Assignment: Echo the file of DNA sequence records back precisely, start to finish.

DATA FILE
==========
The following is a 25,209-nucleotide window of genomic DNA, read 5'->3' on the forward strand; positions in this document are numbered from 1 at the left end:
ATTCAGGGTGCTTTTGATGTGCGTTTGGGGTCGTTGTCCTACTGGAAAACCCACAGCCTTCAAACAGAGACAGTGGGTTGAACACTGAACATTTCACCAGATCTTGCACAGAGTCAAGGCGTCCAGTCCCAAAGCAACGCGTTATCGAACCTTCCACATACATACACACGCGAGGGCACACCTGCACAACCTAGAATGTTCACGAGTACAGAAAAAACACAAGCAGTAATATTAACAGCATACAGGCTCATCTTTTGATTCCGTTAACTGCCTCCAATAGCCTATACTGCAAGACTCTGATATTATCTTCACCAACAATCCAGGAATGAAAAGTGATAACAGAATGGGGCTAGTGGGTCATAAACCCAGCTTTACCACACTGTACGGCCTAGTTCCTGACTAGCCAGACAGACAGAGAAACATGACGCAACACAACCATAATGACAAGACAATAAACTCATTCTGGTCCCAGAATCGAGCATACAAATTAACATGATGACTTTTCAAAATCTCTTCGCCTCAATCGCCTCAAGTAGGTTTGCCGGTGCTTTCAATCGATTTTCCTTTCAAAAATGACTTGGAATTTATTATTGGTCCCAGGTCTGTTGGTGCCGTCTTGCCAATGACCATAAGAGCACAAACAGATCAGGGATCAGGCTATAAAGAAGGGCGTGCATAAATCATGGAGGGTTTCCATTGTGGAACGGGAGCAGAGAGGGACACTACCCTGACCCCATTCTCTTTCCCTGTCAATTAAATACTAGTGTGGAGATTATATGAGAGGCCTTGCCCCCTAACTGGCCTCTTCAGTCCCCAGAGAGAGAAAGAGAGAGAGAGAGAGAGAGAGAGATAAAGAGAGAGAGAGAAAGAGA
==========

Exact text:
The following is a 25,209-nucleotide window of genomic DNA, read 5'->3' on the forward strand; positions in this document are numbered from 1 at the left end:
ATTCAGGGTGCTTTTGATGTGCGTTTGGGGTCGTTGTCCTACTGGAAAACCCACAGCCTTCAAACAGAGACAGTGGGTTGAACACTGAACATTTCACCAGATCTTGCACAGAGTCAAGGCGTCCAGTCCCAAAGCAACGCGTTATCGAACCTTCCACATACATACACACGCGAGGGCACACCTGCACAACCTAGAATGTTCACGAGTACAGAAAAAACACAAGCAGTAATATTAACAGCATACAGGCTCATCTTTTGATTCCGTTAACTGCCTCCAATAGCCTATACTGCAAGACTCTGATATTATCTTCACCAACAATCCAGGAATGAAAAGTGATAACAGAATGGGGCTAGTGGGTCATAAACCCAGCTTTACCACACTGTACGGCCTAGTTCCTGACTAGCCAGACAGACAGAGAAACATGACGCAACACAACCATAATGACAAGACAATAAACTCATTCTGGTCCCAGAATCGAGCATACAAATTAACATGATGACTTTTCAAAATCTCTTCGCCTCAATCGCCTCAAGTAGGTTTGCCGGTGCTTTCAATCGATTTTCCTTTCAAAAATGACTTGGAATTTATTATTGGTCCCAGGTCTGTTGGTGCCGTCTTGCCAATGACCATAAGAGCACAAACAGATCAGGGATCAGGCTATAAAGAAGGGCGTGCATAAATCATGGAGGGTTTCCATTGTGGAACGGGAGCAGAGAGGGACACTACCCTGACCCCATTCTCTTTCCCTGTCAATTAAATACTAGTGTGGAGATTATATGAGAGGCCTTGCCCCCTAACTGGCCTCTTCAGTCCCCAGAGAGAGAAAGAGAGAGAGAGAGAGAGAGAGAGATAAAGAGAGAGAGAGAAAGAGA